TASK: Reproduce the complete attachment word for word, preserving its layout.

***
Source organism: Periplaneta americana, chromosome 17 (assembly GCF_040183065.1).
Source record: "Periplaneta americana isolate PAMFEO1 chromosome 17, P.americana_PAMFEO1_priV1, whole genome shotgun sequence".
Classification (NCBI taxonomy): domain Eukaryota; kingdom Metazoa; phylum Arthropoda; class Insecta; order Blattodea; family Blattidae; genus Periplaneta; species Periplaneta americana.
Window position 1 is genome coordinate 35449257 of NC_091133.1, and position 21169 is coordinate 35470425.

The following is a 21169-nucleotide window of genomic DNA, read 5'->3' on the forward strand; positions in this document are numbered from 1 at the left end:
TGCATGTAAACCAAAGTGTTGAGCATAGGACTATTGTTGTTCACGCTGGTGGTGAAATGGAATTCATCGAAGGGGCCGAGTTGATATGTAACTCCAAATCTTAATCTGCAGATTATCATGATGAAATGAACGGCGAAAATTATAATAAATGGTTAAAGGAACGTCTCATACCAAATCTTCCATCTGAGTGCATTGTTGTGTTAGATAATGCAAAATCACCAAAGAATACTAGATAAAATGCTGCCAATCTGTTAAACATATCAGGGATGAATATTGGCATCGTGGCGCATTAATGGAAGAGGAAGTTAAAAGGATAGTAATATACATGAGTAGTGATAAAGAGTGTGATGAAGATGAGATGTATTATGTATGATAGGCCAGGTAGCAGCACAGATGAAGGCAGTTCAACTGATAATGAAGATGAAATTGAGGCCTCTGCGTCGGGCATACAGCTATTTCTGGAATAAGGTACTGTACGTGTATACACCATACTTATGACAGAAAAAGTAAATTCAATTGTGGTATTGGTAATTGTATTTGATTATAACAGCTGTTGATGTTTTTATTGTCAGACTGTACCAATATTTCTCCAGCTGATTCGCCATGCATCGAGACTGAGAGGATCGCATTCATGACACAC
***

Source organism: Periplaneta americana, chromosome 17 (assembly GCF_040183065.1).
Source record: "Periplaneta americana isolate PAMFEO1 chromosome 17, P.americana_PAMFEO1_priV1, whole genome shotgun sequence".
Classification (NCBI taxonomy): domain Eukaryota; kingdom Metazoa; phylum Arthropoda; class Insecta; order Blattodea; family Blattidae; genus Periplaneta; species Periplaneta americana.
Window position 1 is genome coordinate 35449257 of NC_091133.1, and position 21169 is coordinate 35470425.

The following is a 21169-nucleotide window of genomic DNA, read 5'->3' on the forward strand; positions in this document are numbered from 1 at the left end:
TGCATGTAAACCAAAGTGTTGAGCATAGGACTATTGTTGTTCACGCTGGTGGTGAAATGGAATTCATCGAAGGGGCCGAGTTGATATGTAACTCCAAATCTTAATCTGCAGATTATCATGATGAAATGAACGGCGAAAATTATAATAAATGGTTAAAGGAACGTCTCATACCAAATCTTCCATCTGAGTGCATTGTTGTGTTAGATAATGCAAAATCACCAAAGAATACTAGATAAAATGCTGCCAATCTGTTAAACATATCAGGGATGAATATTGGCATCGTGGCGCATTAATGGAAGAGGAAGTTAAAAGGATAGTAATATACATGAGTAGTGATAAAGAGTGTGATGAAGATGAGATGTATTATGTATGATAGGCCAGGTAGCAGCACAGATGAAGGCAGTTCAACTGATAATGAAGATGAAATTGAGGCCTCTGCGTCGGGCATACAGCTATTTCTGGAATAAGGTACTGTACGTGTATACACCATACTTATGACAGAAAAAGTAAATTCAATTGTGGTATTGGTAATTGTATTTGATTATAACAGCTGTTGATGTTTTTATTGTCAGACTGTACCAATATTTCTCCAGCTGATTCGCCATGCATCGAGACTGAGAGGATCGCATTCATGACACAC